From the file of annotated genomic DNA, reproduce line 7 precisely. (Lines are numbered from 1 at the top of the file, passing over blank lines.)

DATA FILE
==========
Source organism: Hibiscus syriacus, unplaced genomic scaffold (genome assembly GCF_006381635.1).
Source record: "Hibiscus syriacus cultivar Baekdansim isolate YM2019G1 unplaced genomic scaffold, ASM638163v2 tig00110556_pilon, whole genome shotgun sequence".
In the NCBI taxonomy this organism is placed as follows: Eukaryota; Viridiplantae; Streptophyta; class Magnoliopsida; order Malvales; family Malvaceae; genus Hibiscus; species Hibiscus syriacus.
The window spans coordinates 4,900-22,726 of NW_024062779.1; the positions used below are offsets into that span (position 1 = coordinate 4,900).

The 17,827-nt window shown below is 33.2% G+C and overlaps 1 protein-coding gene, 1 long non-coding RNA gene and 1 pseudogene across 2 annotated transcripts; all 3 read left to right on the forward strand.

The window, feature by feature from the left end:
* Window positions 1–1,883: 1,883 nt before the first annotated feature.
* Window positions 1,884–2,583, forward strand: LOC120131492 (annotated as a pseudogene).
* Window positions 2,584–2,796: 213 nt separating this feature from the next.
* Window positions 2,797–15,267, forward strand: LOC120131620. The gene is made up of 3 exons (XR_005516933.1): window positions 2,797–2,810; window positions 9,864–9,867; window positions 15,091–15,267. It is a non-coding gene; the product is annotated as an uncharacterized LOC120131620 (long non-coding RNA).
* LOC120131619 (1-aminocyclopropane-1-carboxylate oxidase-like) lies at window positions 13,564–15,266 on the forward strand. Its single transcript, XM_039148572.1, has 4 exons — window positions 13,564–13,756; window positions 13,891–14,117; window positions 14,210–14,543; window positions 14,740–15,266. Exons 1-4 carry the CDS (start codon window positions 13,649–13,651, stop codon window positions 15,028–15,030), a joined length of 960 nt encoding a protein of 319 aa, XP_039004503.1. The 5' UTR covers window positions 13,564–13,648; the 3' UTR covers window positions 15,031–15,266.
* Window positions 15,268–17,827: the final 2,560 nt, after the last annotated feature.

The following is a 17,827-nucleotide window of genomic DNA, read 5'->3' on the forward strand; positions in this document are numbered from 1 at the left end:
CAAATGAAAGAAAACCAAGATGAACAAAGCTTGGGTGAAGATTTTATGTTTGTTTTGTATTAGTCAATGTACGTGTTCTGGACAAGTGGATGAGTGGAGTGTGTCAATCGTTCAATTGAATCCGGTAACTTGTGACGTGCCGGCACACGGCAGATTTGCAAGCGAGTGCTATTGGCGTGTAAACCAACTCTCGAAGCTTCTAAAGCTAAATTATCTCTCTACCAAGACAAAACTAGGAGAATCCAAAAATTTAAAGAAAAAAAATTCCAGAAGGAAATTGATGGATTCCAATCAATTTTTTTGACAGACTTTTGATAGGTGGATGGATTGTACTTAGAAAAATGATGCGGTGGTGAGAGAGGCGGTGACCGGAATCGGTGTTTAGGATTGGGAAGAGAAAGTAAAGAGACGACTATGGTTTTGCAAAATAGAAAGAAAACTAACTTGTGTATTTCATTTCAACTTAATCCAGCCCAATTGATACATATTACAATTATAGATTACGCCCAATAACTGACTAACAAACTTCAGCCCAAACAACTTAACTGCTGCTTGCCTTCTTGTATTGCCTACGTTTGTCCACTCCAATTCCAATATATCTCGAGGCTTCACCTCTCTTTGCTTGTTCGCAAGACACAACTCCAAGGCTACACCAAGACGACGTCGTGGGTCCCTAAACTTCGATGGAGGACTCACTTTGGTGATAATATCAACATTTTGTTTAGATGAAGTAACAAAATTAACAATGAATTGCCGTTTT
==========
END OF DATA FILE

* Window positions 1–1,883: 1,883 nt before the first annotated feature.